The daggers and early swords of the Aegean Bronze Age represent some of the most striking artefacts of the period in terms of their opulence, craftsmanship and display of technical virtuosity. Whilst some were used solely for ceremonial use, many were functional instruments of war, attested by the clear developments in form, according to fighting preferences and practices. The short sword, which developed from the dagger, is one of the most interesting innovations of the Bronze Age, often signifying social status in societies in which hierarchy and one-on-one combat were primary concerns. The present dagger and short sword probably originate from Crete, in the locality of the great palaces at Knossos, or from Mycenae. The Minoan and Mycenaean civilisations were renowned for their wealth, richness of culture, technical sophistication, and strong influence across the Greek world for centuries to come. These are the weapons of the fabled heroes of Troy, the great treasures of powerful kings like Agamemnon, who ruled over the kingdom of Mycenae.
Tombs containing daggers and short swords represent only a few of the total number known from the Late Bronze Age, suggesting that these thrusting weapons were owned by the richest, highest-ranking members of society. It is difficult to distinguish with certainty what is classified as a ‘short sword’ or ‘dagger’, but it is generally agreed that anything under 45 cm in length constitutes a dagger. The evolutionary process of these weapons has been classified by Sandars, who has catalogued the various types into eight main groups identified by the letters A to H.
This short sword belongs to the group Di, also known as ‘cross swords’ due to the configuration of the handle and cross-guard. They are characterised by their rounded lobe shoulder, thin blade with a well-raised rounded central rib, and flanged shoulders and tang. As here, they usually have two rivets in the shoulders and one (or three) in the tang. These swords are attested in Crete, on the Greek mainland, and on some Aegean islands such as Kos and Rhodes, and it is thought that their centre of production was at Knossos. On average, they measure about 60 cm. The type was invented and in use at the same time as its predecessor, the Ci type, and the two share many qualities. Both feature an elongated tang, which would have helped to remedy the weakness of the handle found in earlier sword types, and both were suitable for thrusting and cutting. The Di type, however, was created for a ‘hammer’ grip, which presents the edge of the blade forward, designed for a cutting action. The Ci type, by contrast, used a ‘sabre’ grip, allowing the forefinger to wrap around the lobed guard, creating a fighting action more reminiscent of fencing. That these two sword types were in use contemporaneously suggests the existence and encouragement of multifaceted specialised skills in warfare. They also attest to an independent, one-on-one style of combat, that was suited to the elitist, hierarchical nature of Minoan and Mycenaean society during this period. A particularly ornate type Ci sword was found in tomb 46 in Kydonia, Crete, measuring 83 cm long. Like ours, it features the gold rivets and rind on the grip, but also retains an ivory pommel, giving some indication of what our sword may originally have looked like. Type D swords have also been found at the palace of Knossos, Crete, also with gold rivets, and from Mycenae, with gold coverings on the handles (circa 1350 BC).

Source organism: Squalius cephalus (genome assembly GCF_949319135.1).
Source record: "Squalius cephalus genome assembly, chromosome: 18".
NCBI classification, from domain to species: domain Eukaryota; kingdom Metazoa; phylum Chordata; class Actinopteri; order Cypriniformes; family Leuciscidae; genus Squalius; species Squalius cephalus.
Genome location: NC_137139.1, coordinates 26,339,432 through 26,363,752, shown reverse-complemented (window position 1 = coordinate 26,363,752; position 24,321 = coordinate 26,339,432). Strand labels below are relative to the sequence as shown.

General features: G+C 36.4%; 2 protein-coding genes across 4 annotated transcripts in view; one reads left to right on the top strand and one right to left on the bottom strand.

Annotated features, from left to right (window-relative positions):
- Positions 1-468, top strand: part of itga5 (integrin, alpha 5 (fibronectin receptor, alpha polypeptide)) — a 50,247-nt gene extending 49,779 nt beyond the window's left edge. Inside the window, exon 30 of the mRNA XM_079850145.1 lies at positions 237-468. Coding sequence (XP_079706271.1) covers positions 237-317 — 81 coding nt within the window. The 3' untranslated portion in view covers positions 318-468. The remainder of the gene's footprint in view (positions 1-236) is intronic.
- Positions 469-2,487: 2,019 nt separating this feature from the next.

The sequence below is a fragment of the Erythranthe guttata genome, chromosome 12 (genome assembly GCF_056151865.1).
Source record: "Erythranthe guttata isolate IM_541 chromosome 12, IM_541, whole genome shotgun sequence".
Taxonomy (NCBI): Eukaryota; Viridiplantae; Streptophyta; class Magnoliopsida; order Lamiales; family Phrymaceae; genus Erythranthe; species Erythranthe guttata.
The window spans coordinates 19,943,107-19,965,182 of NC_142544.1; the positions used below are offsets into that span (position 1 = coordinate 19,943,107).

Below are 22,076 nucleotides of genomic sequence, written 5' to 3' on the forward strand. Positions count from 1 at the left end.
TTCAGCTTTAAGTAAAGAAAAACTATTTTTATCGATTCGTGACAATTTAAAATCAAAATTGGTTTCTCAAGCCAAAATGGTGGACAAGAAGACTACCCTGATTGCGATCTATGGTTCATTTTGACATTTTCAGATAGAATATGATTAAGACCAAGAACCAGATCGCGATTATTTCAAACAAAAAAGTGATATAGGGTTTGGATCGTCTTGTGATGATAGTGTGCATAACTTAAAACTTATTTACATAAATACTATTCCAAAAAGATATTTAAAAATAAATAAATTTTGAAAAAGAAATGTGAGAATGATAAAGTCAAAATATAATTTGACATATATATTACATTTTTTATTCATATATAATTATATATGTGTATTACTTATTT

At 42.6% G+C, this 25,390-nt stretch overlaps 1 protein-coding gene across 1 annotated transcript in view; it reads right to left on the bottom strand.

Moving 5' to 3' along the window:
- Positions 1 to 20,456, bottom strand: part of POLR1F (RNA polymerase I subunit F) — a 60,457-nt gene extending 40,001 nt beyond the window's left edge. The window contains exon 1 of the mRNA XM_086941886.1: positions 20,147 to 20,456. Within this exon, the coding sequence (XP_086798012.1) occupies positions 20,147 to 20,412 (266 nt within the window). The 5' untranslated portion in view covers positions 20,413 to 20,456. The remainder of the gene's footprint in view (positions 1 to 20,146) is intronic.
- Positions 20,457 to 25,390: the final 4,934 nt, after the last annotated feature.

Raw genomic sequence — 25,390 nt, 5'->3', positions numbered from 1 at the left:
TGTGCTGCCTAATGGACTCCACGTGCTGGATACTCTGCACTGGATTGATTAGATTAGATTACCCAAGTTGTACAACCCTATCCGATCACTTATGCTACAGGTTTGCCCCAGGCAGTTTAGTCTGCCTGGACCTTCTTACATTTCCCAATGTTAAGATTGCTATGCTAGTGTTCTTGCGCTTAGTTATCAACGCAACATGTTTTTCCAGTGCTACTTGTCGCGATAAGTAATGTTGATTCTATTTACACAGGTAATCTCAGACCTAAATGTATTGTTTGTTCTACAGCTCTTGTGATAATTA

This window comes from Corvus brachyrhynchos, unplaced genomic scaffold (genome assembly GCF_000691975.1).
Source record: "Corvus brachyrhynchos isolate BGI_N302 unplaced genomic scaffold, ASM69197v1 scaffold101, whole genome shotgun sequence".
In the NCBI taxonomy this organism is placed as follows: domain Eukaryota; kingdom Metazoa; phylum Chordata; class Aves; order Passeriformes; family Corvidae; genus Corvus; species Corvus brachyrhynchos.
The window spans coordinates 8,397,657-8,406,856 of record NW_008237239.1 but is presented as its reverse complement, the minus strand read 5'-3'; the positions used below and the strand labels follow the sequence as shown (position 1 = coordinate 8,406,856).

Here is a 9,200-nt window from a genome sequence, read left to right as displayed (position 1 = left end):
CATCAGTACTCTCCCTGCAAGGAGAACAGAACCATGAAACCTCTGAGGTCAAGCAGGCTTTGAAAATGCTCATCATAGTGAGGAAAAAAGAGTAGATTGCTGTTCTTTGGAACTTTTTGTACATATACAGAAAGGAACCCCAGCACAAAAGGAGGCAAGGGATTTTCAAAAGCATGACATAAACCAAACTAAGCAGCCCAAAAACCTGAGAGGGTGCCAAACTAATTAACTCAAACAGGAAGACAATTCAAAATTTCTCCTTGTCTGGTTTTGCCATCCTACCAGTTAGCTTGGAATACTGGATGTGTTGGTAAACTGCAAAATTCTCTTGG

The smaller of these two weapons would likely have been used as a dagger, but it may also have functioned as a general-purpose cutting implement. In the shaft graves of Mycenae, several examples of these weapons have been found, for example a single cutting edge knife 33 cm in length in the tomb of the warrior Dendra (circa 1450-1400 BC). Its inclusion as a grave offering indicates that it was considered among the significant effects within the paraphernalia of a distinguished warrior. Just as the present example, four rivets are inserted into its tang, to hold in place a wooden covering. Similar knives are also attested in several Achaean settlements, for example a 27 cm long example from tomb number 529:25 in Mycenae (circa 1400 BC); and a narrow-bladed bronze dagger from Kydonia (1300 BC), as well as one from Sanatorium, Crete (1350-1300 BC).
The celebrated ostentation of hilt décor, such as on these examples, does not undermine the utility of these weapons – rather, it indicates the great prominence of their original owners. This sword and dagger both impressively retain their original gold rivets. These glittering spheres had both a decorative and practical function, since they held in place the ornate hand-grip which would have been made of wood or ivory, and perhaps was once overlaid in gold. The hand-grip was sometimes also topped by a knob made of ivory, amber or gold. The preservation of these rivets allows us to imagine something of the prestige these weapons once wielded. Indeed, Homer refers to swords with both gold and silver rivets in the Iliad, the most frequent epithets of the sword being arguroelon – ‘silver-studded’. In Book XI, we are told how Agamemnon assumes his armour: ‘But the son of Atreus shouted aloud and bade the Argives array them for battle, and himself amid them put on the gleaming bronze…about his shoulders he flung his sword, whereon gleamed studs of gold’. The significance of the present sword and dagger, then, lies in the way they combine aesthetic beauty with function and status, and in the way they offer a glimpse into the innovations of contemporary warfare. Above all, their attraction inheres in the fact that they represent the agents of war of the revered heroes of the epic cycle, who, through the flourish of such a sword, lived, were slain, and achieved eternal glory.
Private Collection, Germany, acquired 1973.